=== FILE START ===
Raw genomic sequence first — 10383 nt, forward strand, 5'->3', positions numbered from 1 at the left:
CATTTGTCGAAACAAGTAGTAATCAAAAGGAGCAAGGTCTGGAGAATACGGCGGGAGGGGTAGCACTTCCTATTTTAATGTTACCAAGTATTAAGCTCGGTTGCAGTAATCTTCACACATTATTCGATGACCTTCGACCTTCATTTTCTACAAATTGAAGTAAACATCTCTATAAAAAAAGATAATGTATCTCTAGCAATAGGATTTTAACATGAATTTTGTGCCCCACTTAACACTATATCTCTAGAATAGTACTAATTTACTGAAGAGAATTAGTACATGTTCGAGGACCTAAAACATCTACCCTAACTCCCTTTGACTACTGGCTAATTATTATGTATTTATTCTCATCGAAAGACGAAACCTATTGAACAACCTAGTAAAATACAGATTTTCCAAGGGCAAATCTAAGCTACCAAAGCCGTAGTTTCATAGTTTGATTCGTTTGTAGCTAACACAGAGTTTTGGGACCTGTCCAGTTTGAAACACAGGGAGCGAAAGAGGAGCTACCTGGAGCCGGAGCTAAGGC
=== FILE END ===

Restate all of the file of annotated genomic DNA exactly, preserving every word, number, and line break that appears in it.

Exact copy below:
Raw genomic sequence first — 10383 nt, forward strand, 5'->3', positions numbered from 1 at the left:
CATTTGTCGAAACAAGTAGTAATCAAAAGGAGCAAGGTCTGGAGAATACGGCGGGAGGGGTAGCACTTCCTATTTTAATGTTACCAAGTATTAAGCTCGGTTGCAGTAATCTTCACACATTATTCGATGACCTTCGACCTTCATTTTCTACAAATTGAAGTAAACATCTCTATAAAAAAAGATAATGTATCTCTAGCAATAGGATTTTAACATGAATTTTGTGCCCCACTTAACACTATATCTCTAGAATAGTACTAATTTACTGAAGAGAATTAGTACATGTTCGAGGACCTAAAACATCTACCCTAACTCCCTTTGACTACTGGCTAATTATTATGTATTTATTCTCATCGAAAGACGAAACCTATTGAACAACCTAGTAAAATACAGATTTTCCAAGGGCAAATCTAAGCTACCAAAGCCGTAGTTTCATAGTTTGATTCGTTTGTAGCTAACACAGAGTTTTGGGACCTGTCCAGTTTGAAACACAGGGAGCGAAAGAGGAGCTACCTGGAGCCGGAGCTAAGGC